Selecting a suitable travel insurance policy can be a bewildering and befuddling task. It's tempting to think that one visit to a price-comparison site and a quick scan for the cheapest policy is all you need. If only it were that straightforward -- competition among insurance providers to ensure that their policies get the highest ranking and clearest visibility on these sites is fierce. As a result, while the cheapest deals that climb to the top of the listings might seem alluring, they won't always provide the cover you need. With that in mind, here are a few things to keep in mind when you're on the hunt for a policy.
Check your Existing Cover
You might already be covered without even being aware. Some banks now provide free (albeit basic) travel insurance for their customers -- it's always worth checking this before you start shopping around. And while you're doing that, have a look at your home insurance policy as well; this will often cover the loss of personal items while away from home.
Get the Basics Right
Medical cover: For most of us, this is probably the most essential part of any cover; we all want to know we're going to be OK should some medical disaster befall us in a far-off land. Consumer watchdog Which? reckons you should be looking for "European insurance that provides at least £2 million worth of medical cover, or worldwide travel insurance that offers at least £5 million worth of protection."
Luggage and personal items: There are two things to bear in mind here. Firstly, does the policy provide a sufficient level of cover for your bags? A decent one will provide coverage of £1,500 at the very least. Secondly, be sure to check what the limit is for a claim on individual items; beware of cheap policies, which tend to set this pretty low. There's little point having a policy with a single-item limit of £150 if you're planning on taking £500-worth of digital SLR camera with you.
Cancellation policy: Having to cancel or cut short a holiday is bad enough; ending up out of pocket as a result is pure misery. According to Which?, a decent policy will provide "cover of at least £3,000, which will include cover for any excursions you have already organised and paid for. Your cover should also include the cost of getting you home".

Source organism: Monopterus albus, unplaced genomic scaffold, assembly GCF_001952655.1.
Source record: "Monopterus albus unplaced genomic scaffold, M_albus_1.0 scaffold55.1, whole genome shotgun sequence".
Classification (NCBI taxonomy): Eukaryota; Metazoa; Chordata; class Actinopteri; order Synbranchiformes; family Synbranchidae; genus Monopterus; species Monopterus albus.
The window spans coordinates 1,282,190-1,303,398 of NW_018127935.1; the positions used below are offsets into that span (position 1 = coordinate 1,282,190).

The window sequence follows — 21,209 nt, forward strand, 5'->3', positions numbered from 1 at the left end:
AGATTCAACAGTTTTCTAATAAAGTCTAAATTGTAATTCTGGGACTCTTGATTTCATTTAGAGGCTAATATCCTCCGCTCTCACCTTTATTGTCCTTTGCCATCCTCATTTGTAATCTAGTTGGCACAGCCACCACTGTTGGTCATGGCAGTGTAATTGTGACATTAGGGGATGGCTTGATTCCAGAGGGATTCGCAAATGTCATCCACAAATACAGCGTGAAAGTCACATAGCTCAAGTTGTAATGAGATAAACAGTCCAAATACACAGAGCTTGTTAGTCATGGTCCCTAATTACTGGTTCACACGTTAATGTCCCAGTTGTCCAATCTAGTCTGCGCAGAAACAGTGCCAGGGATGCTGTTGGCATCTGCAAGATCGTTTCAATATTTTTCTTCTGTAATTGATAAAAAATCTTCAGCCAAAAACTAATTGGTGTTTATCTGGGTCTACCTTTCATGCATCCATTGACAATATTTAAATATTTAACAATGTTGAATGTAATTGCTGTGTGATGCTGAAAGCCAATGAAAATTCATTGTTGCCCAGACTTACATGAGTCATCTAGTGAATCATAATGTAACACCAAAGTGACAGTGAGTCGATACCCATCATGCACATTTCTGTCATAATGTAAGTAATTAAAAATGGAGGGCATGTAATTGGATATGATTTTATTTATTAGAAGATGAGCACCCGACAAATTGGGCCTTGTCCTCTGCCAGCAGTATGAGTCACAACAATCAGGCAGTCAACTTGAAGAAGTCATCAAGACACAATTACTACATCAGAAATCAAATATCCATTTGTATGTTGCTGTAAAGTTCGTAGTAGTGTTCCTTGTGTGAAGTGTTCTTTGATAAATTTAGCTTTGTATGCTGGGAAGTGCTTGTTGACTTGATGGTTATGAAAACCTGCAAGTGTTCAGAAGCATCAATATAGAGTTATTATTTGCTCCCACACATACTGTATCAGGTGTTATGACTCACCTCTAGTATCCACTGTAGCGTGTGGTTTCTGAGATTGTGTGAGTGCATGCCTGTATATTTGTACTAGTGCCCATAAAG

Excess: As a rule of thumb, the cheaper the policy, the higher the excess will be. So, if the excess on your policy is set at £200 and you claim for £300, the insurer will pay £100. Many insurers now routinely set the excess at around £200, so be careful to scrutinise this before you commit.
Annual or single trip?
Planning to take three holidays or more in the next year? Get yourself an annual policy and you'll almost certainly save some cash. Check the maximum number of days covered in a single trip, though -- some policies will provide cover for 45 days, some for just 21. If you're going backpacking, we recommend choosing a specific backpacker's travel insurance policy.
Make sure your destination is covered
Insurance providers clearly aren't big fans of the world map. You'll find that while the US & Caribbean are frequently not automatically included in worldwide policies, African countries such as Egypt and Morocco are included in European ones -- something to bear in mind if you're heading to multiple locations or choosing an annual policy.
Read before you ride
If your idea of being active on holiday involves doing a lap of the pool on your way to the swim-up bar, you needn't concern yourself with this. If, however, you're the fidgety, thrill-seeking sort, you might want to consider which activities you might undertake on your travels. While the likes of bungee-jumping and kite-surfing will be automatically covered by some policies, activities such as horse-riding and skiing are often seen as higher risk and will cost extra.